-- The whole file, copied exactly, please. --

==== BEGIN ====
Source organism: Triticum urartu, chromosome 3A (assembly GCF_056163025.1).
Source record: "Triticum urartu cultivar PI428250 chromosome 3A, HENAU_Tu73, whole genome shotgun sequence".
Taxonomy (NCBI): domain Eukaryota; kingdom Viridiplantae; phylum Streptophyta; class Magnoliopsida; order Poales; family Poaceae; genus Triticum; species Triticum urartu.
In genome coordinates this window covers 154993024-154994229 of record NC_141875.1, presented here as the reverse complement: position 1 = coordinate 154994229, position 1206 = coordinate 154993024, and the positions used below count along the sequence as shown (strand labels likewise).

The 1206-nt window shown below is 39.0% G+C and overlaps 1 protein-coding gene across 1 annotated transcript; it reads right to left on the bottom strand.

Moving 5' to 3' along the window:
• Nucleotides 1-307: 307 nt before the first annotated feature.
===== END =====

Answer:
Source organism: Triticum urartu, chromosome 3A (assembly GCF_056163025.1).
Source record: "Triticum urartu cultivar PI428250 chromosome 3A, HENAU_Tu73, whole genome shotgun sequence".
Taxonomy (NCBI): domain Eukaryota; kingdom Viridiplantae; phylum Streptophyta; class Magnoliopsida; order Poales; family Poaceae; genus Triticum; species Triticum urartu.
In genome coordinates this window covers 154993024-154994229 of record NC_141875.1, presented here as the reverse complement: position 1 = coordinate 154994229, position 1206 = coordinate 154993024, and the positions used below count along the sequence as shown (strand labels likewise).

The 1206-nt window shown below is 39.0% G+C and overlaps 1 protein-coding gene across 1 annotated transcript; it reads right to left on the bottom strand.

Moving 5' to 3' along the window:
• Nucleotides 1-307: 307 nt before the first annotated feature.